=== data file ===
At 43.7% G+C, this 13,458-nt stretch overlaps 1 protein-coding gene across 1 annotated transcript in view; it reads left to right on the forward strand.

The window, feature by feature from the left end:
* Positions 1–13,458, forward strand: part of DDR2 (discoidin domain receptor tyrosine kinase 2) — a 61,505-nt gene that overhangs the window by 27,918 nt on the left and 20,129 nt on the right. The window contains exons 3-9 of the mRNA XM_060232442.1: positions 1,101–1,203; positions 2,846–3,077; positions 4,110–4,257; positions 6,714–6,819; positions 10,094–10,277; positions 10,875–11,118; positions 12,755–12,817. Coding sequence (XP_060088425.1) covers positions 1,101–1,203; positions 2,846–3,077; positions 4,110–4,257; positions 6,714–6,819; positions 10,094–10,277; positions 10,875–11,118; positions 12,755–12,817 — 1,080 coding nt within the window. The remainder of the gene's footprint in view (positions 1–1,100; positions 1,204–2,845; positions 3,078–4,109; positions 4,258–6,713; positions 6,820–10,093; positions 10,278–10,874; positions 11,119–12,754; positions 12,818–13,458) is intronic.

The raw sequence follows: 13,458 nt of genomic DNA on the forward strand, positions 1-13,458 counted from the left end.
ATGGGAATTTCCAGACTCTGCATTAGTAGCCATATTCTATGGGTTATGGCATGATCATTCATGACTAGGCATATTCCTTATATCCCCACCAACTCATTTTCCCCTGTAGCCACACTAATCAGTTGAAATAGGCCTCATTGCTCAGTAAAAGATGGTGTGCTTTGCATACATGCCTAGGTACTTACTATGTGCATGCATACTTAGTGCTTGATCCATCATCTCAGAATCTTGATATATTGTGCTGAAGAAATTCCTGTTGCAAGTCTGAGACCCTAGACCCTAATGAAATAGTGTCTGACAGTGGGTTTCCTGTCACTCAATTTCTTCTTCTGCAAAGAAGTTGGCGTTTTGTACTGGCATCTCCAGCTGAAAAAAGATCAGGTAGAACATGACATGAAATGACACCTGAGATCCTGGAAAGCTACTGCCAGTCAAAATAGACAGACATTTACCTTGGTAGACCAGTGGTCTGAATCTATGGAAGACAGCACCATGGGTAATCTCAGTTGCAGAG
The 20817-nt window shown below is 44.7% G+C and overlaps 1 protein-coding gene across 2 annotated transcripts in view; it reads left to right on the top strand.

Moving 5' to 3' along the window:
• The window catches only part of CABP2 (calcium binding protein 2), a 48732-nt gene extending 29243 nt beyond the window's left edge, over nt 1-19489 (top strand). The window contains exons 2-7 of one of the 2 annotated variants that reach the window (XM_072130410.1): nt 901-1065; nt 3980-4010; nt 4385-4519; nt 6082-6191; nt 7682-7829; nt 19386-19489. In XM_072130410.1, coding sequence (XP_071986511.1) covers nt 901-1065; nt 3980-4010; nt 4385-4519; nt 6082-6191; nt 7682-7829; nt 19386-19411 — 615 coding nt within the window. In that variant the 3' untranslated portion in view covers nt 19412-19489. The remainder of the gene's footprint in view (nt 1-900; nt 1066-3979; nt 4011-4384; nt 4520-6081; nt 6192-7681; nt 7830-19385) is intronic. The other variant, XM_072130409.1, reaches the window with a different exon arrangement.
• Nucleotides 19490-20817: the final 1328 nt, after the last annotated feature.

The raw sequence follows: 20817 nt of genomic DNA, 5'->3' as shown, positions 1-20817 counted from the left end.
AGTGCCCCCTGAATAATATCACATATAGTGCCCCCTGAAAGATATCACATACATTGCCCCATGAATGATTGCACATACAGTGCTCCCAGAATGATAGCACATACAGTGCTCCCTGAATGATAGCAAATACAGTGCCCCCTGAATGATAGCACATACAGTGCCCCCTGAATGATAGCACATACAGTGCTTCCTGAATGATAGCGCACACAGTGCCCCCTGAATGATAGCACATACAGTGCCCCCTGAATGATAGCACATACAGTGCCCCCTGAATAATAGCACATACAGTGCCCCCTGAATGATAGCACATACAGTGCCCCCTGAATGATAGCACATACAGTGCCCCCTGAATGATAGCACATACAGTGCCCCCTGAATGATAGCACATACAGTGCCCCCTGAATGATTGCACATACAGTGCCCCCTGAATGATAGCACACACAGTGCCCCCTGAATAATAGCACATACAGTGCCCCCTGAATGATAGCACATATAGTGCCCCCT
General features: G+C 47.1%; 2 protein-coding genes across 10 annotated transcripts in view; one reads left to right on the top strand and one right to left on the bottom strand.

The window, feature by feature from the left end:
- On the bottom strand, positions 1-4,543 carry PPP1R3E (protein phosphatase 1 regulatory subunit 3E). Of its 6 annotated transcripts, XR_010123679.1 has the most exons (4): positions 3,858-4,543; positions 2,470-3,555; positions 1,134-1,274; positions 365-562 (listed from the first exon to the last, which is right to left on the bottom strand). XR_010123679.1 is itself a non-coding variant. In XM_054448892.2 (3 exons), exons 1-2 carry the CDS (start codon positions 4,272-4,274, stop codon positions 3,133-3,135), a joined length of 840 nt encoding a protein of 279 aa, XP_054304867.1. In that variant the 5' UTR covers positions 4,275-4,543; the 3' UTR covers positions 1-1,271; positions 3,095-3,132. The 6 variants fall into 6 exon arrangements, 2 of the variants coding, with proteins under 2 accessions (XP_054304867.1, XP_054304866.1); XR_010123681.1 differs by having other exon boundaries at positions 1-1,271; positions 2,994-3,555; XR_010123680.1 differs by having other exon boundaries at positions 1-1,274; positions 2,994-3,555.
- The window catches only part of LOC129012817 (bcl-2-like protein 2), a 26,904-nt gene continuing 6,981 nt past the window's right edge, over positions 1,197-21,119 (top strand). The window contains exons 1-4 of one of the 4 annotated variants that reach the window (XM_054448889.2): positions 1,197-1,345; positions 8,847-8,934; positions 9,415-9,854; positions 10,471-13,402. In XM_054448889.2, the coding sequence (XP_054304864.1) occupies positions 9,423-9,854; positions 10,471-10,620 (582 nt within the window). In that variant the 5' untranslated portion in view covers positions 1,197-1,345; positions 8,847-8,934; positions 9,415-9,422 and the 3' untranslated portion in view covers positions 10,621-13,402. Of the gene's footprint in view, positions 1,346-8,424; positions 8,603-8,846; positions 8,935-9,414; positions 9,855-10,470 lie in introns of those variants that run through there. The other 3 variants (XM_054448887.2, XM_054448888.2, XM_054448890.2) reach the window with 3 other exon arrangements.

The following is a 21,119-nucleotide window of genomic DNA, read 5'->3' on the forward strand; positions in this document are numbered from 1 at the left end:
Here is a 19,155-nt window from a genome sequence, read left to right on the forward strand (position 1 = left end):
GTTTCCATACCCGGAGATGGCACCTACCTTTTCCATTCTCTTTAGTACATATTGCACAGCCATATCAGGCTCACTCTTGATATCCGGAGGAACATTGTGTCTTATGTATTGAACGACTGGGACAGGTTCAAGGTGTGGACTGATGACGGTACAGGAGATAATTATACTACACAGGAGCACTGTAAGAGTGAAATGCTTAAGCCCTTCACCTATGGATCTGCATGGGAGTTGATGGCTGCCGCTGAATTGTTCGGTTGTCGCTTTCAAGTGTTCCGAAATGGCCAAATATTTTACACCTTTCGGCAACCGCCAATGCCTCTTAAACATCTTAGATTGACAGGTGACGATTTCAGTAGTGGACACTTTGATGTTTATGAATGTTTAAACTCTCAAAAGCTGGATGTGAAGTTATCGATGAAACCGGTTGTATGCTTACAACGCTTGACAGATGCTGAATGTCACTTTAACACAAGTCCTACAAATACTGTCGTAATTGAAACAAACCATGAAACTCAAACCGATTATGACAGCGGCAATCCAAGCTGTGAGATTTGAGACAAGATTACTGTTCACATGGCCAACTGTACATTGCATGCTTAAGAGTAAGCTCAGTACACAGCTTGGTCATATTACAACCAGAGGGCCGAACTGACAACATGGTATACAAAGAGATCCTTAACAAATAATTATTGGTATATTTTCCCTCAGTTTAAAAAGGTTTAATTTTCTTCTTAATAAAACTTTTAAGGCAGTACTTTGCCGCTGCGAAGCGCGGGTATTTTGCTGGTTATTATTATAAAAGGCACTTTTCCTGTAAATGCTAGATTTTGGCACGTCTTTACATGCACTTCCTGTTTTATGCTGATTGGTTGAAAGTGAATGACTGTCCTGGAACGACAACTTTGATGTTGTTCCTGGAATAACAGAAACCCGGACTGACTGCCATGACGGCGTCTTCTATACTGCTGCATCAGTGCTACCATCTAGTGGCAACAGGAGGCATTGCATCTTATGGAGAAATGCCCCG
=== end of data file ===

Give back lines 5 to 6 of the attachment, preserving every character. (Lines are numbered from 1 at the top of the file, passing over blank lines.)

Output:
ATGGGAATTTCCAGACTCTGCATTAGTAGCCATATTCTATGGGTTATGGCATGATCATTCATGACTAGGCATATTCCTTATATCCCCACCAACTCATTTTCCCCTGTAGCCACACTAATCAGTTGAAATAGGCCTCATTGCTCAGTAAAAGATGGTGTGCTTTGCATACATGCCTAGGTACTTACTATGTGCATGCATACTTAGTGCTTGATCCATCATCTCAGAATCTTGATATATTGTGCTGAAGAAATTCCTGTTGCAAGTCTGAGACCCTAGACCCTAATGAAATAGTGTCTGACAGTGGGTTTCCTGTCACTCAATTTCTTCTTCTGCAAAGAAGTTGGCGTTTTGTACTGGCATCTCCAGCTGAAAAAAGATCAGGTAGAACATGACATGAAATGACACCTGAGATCCTGGAAAGCTACTGCCAGTCAAAATAGACAGACATTTACCTTGGTAGACCAGTGGTCTGAATCTATGGAAGACAGCACCATGGGTAATCTCAGTTGCAGAG
The 20817-nt window shown below is 44.7% G+C and overlaps 1 protein-coding gene across 2 annotated transcripts in view; it reads left to right on the top strand.